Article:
I am very iffy over the three, could someone point out all the differences and uses of them, in dumb terms so I can understand it? Thanks. :)
Answer by Peter G
Feb 21, 2011 at 01:44 AM
Euler angles are what most people think of when the picture 3d space. Each value represents the rotation in degrees (it could technically be in any units) around one of the 3 axises in 3d space. Also note that Euler angles are the ones displayed in the inspector assuming you are not in debug mode. Most of the time you will want to create angles using eulers because they are conceptually the easier to understand. The flaw is that Euler angles have a problem known as the gimbal lock that prevents certain rotations when two axises align. The solution: quaternions.
Honestly, I don't know what quaternions are. The are a 4 component value represented as (x,y,z,w) and they don't have the problem that Euler angles have. The definition is here, and if you can understand it, then you're a smarter person than me :). It looks like x,y,z,w and are the coefficients of 4 terms in a quaternion. (Over my head)
There are almost 0 instances when you will want to manipulate the values in a quaternion individually, so you really don't need to know how they work unless you plan on creating your own engine, Unity abstractifies most of it away. Instead, use the methods Unity provides and know that the * operator will put the 2 together.
I would recommend learning Euler Angles, they are easy to understand, and very valuable. You can learn how Quaternions work if you want, but you can do almost everything you need to without directly manipulating them. Instead use functions such as Quaternion.Euler() or Quaternion.LookRotation which generates the quaternion for you from a given degree measure or direction.
God, that is some crazy physics crap! I definitely need to take that physics class at my high school sooner or later. Oh well, thanks anyways. That gave me a lot to thank about and research when I fell like it :)
One small correction: quaternions are not 'the solution' to gimbal lock. Quaternions don't prevent gimbal lock; in fact, it's just as easy to run into gimbal lock with quaternions as with matrices. What does prevent gimbal lock is not building your orientations in a way that is subject to gimbal lock (which generally means not using 'from scratch' Euler angles).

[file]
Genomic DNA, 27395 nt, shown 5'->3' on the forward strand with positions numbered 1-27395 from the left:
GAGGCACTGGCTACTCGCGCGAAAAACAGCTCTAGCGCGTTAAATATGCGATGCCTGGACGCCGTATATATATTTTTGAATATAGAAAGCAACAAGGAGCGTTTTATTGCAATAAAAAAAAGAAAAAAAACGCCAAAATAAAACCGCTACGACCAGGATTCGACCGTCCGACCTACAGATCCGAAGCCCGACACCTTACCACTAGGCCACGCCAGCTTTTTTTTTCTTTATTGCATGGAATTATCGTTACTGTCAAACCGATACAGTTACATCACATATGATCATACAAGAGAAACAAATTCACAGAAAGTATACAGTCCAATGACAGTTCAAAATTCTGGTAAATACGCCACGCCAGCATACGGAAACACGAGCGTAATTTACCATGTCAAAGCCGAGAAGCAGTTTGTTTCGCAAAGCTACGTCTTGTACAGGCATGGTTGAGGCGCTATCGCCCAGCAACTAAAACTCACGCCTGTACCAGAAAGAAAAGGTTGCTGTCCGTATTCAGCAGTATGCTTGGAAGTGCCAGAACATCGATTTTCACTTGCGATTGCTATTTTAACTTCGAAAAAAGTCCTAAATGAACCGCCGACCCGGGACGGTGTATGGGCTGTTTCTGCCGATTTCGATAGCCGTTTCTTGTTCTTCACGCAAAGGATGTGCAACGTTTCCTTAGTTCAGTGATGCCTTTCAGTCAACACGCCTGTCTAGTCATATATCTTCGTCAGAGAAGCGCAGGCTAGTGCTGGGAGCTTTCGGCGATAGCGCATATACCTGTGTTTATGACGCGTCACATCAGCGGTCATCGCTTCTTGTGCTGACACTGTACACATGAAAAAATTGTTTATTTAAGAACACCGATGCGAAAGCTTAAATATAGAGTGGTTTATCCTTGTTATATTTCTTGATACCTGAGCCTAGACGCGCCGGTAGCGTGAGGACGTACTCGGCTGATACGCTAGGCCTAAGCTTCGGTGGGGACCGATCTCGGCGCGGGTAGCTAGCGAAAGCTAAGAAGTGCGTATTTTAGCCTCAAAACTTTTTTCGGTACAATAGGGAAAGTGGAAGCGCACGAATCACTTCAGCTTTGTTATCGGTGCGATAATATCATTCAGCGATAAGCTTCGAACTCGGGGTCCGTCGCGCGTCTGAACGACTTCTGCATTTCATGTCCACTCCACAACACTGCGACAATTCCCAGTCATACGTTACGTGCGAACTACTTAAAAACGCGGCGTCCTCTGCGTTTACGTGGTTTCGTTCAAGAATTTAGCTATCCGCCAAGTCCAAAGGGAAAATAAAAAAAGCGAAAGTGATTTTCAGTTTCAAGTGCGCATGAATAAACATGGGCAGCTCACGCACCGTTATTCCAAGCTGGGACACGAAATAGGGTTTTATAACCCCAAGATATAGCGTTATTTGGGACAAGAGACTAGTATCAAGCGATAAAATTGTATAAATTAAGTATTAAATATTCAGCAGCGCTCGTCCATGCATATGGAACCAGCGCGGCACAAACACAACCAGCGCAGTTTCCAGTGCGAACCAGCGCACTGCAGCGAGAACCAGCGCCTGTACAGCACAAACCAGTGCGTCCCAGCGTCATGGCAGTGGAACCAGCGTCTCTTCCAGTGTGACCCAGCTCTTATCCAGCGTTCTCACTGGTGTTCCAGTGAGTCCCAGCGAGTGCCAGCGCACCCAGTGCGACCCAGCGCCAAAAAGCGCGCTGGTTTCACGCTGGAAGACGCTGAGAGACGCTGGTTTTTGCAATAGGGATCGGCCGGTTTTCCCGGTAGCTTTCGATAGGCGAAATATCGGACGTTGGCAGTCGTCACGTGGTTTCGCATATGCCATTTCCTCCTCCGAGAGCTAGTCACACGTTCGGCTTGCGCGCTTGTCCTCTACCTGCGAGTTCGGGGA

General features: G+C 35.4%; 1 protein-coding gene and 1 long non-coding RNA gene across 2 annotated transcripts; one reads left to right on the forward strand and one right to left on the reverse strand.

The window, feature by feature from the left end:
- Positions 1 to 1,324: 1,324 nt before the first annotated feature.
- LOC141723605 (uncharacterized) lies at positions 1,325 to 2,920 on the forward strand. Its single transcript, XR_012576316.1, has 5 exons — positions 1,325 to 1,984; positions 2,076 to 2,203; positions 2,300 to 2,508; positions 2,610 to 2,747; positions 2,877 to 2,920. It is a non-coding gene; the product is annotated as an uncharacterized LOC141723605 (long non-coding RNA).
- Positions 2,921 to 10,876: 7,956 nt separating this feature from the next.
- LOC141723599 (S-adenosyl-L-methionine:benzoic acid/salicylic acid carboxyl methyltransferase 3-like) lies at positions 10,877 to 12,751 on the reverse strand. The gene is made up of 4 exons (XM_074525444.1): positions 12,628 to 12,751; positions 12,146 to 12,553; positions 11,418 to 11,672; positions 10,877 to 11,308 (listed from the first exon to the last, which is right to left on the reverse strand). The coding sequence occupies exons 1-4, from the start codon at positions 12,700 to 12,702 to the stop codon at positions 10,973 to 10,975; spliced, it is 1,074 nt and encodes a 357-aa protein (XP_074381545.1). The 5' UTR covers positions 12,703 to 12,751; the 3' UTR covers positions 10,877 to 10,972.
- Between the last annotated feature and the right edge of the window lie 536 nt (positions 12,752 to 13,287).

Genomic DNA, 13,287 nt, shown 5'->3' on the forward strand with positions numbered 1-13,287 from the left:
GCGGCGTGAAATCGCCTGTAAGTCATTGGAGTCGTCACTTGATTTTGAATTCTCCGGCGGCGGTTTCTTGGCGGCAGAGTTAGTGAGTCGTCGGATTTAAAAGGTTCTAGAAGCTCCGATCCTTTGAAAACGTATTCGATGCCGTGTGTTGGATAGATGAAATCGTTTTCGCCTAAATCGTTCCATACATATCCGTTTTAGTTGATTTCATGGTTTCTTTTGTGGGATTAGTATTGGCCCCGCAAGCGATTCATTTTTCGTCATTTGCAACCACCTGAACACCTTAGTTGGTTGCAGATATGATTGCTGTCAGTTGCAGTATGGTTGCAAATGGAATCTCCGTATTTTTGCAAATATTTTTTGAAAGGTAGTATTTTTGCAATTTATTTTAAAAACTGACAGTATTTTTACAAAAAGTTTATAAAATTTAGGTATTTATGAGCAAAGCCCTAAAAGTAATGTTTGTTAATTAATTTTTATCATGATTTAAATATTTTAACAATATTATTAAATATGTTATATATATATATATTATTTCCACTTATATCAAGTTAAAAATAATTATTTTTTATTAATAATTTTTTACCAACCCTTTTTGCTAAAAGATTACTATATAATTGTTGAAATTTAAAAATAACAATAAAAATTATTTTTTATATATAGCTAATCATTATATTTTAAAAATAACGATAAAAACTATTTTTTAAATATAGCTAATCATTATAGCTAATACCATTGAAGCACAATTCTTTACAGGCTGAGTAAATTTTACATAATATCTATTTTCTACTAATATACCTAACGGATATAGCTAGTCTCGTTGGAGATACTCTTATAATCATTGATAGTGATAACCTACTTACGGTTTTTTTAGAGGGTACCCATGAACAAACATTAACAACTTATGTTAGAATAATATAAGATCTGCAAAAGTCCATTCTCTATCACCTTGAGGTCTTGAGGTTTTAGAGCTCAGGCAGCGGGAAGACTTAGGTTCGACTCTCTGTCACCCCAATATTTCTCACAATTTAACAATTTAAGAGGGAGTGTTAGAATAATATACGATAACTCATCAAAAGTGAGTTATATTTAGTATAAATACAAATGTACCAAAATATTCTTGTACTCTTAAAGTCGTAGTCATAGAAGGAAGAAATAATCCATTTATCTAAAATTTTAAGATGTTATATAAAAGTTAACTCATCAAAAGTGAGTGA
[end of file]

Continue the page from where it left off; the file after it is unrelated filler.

Thanks Jesse. As I said, I only know the very basics so I appreciate the help.
Even if you do know how Quaternions work, don't ever directly manipulate them as it will make your code unreadable to 99% of the community, including your colleagues.
Oh, and here's a glimpse of how nearly incomprehensible quaternions are, through a video: http://www.youtube.com/watch?v=lwB7KzG9awk
Answer by sirshelley
Jan 29, 2015 at 02:48 PM
Hello from the future and anyone else. Incase you don't want to go and spend a few hours working out the maths proof: In summary quarterion avoids gimble lock as you can never have an angle overlap due the relationship between imaginary and real - you simply get an error or 0 if you try to force an overlap as it literally removes one of the required arguments for the function.Like with lots of maths concepts it appears there is a consensus to confuse rather than explain. P.s Engineering FTW.
Engineering FTW indeed.
If you understand Vectors and you get Complex Numbers, Quaternions are not much of a step further.
Up to 2 attachments (including images) can be used with a maximum of 524.3 kB each and 1.0 MB total.
The best place to ask and answer questions about development with Unity.
To help users navigate the site we have posted a site navigation guide.
If you are a new user, check out our FAQ for more information.
If you are a moderator, see our Moderator Guidelines page.
We are making improvements to UA, see the list of changes.
Answers and Comments
1 Person is following this question.
How do I clamp the Z-Axis Rotation for this code?
How do I make create a rotateable object that follows a raycast hit point?
How to check for NaN
How do you recreate unity's rotation gizmo?
Calculating angles to a target and turning towards it